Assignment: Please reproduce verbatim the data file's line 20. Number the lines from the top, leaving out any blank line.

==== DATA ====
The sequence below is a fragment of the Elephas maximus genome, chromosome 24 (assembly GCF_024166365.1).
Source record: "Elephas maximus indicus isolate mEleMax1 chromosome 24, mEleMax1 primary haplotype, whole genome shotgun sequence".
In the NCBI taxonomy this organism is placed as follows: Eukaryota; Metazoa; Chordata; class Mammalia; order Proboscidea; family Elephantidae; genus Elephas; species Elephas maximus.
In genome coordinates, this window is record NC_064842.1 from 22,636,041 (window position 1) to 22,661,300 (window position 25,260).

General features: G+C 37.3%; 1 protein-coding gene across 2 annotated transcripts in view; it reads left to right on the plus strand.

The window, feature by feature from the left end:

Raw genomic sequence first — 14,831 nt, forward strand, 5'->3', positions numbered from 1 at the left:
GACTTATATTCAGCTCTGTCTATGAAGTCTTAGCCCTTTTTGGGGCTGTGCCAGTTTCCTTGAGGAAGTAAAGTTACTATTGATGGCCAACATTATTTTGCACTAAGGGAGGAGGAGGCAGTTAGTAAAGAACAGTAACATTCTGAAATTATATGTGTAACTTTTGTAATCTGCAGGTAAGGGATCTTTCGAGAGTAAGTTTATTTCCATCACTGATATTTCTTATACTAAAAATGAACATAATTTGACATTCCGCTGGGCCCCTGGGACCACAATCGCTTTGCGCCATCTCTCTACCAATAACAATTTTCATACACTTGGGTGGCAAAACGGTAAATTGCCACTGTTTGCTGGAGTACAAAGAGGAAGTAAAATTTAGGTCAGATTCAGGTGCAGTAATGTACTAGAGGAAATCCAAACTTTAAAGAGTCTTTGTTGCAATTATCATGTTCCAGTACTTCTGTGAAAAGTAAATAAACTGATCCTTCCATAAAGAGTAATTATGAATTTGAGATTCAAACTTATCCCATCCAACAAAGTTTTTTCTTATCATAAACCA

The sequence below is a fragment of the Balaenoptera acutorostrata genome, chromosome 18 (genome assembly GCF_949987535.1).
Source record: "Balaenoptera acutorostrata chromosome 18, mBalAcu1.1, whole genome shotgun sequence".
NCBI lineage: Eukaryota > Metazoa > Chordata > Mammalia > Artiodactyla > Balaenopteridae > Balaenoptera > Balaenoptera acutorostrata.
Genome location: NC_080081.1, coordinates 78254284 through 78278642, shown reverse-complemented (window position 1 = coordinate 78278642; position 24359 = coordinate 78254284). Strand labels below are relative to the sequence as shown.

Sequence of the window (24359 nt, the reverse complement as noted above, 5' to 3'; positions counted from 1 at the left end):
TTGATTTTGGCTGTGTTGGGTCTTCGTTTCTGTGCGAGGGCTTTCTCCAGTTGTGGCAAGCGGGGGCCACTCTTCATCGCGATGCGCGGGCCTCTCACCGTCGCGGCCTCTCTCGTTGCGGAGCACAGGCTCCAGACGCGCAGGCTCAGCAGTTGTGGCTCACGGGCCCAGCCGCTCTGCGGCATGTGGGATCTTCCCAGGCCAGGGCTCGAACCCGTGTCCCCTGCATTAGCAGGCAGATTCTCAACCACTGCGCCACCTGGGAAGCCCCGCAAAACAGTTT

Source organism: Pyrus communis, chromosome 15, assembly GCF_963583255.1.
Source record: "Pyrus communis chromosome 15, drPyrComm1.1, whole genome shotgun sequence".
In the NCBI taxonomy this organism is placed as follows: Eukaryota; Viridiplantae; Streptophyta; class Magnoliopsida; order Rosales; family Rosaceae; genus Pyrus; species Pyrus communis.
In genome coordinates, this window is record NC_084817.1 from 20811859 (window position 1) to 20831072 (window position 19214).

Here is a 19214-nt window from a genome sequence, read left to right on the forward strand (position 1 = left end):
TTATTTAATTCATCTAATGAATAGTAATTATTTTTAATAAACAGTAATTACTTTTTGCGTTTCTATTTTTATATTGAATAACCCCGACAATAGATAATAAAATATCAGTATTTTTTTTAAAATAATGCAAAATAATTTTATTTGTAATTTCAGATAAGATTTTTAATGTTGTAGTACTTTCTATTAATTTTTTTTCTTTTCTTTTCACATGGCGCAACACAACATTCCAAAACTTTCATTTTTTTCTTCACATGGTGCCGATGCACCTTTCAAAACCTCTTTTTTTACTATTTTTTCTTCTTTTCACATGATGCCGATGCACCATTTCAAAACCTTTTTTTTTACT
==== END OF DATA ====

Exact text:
TTATTTAATTCATCTAATGAATAGTAATTATTTTTAATAAACAGTAATTACTTTTTGCGTTTCTATTTTTATATTGAATAACCCCGACAATAGATAATAAAATATCAGTATTTTTTTTAAAATAATGCAAAATAATTTTATTTGTAATTTCAGATAAGATTTTTAATGTTGTAGTACTTTCTATTAATTTTTTTTCTTTTCTTTTCACATGGCGCAACACAACATTCCAAAACTTTCATTTTTTTCTTCACATGGTGCCGATGCACCTTTCAAAACCTCTTTTTTTACTATTTTTTCTTCTTTTCACATGATGCCGATGCACCATTTCAAAACCTTTTTTTTTACT